The Late Cretaceous Epoch, which lasted from 100 to 65 Ma, was a time of global sea-level rise, which reached a maximum at the beginning of the middle Turonian (Haq et al. 1987, 1988). The fully marine warm conditions on the shelf seas gave rise to abundant blooms of calcarous nannoplankton that largely formed the resultant Chalk we see today. In addition to the coccoliths, the microfauna contains both plank-tonic and benthonic foraminifera, calcispheres, ostra-cods and the debris of macrofaunal elements, such as inoceramids, echinoids and bryozoans. Within the chalk are horizons of marls and flints, the former from periods of higher clastic/carbonate deposition, and the latter from precipitation of siliceous-rich groundwaters, mostly in burrow systems.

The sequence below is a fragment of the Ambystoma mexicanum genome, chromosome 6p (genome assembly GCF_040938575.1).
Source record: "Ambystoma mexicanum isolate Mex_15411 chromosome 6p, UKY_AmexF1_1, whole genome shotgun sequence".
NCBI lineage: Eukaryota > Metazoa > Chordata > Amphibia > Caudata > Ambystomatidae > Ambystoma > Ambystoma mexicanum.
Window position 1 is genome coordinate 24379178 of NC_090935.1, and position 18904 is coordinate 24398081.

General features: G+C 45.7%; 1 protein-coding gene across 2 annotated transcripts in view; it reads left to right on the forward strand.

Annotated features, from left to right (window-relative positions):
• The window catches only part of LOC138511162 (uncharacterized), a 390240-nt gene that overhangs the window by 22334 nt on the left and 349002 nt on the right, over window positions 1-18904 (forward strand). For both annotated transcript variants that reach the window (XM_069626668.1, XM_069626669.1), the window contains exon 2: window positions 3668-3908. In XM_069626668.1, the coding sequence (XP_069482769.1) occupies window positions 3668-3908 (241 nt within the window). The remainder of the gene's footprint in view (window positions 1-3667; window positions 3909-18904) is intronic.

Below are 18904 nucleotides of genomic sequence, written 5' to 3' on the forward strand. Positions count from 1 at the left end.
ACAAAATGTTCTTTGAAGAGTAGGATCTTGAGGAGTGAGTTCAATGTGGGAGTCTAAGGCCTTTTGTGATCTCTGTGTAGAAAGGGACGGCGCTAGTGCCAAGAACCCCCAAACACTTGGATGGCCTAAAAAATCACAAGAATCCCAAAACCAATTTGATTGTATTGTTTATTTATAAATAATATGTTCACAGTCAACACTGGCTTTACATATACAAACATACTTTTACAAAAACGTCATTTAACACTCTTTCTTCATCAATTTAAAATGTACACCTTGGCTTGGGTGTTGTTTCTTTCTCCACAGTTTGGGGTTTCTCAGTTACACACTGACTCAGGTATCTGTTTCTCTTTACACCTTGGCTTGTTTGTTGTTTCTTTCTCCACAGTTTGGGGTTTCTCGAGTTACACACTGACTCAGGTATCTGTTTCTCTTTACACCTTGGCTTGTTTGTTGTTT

Although the Late Cretaceous seas covered the majority of the British Isles, with the exception of the massifs in the positions of present-day NW Scotland, Cumbria, Cornwall, SW Wales and SW Ireland, much of the chalk deposited there has been removed by later erosion. The present-day outcrop is limited to a broad area from eastern Yorkshire through to Lincolnshire, a broad band from Norfolk to Dorset, then eastwards through Hampshire, and two swathes across the North and South Downs flanking The Weald. There are some chalk outliers in Devon and chalk is also preserved beneath the Tertiary basalts of Northern Ireland (Fig. 1). The stratigraphical coverage of the Late Cretaceous in Britain is largely complete from the Cenomanian to the Campanian; however, only part of the Early Maastrichtian Stage is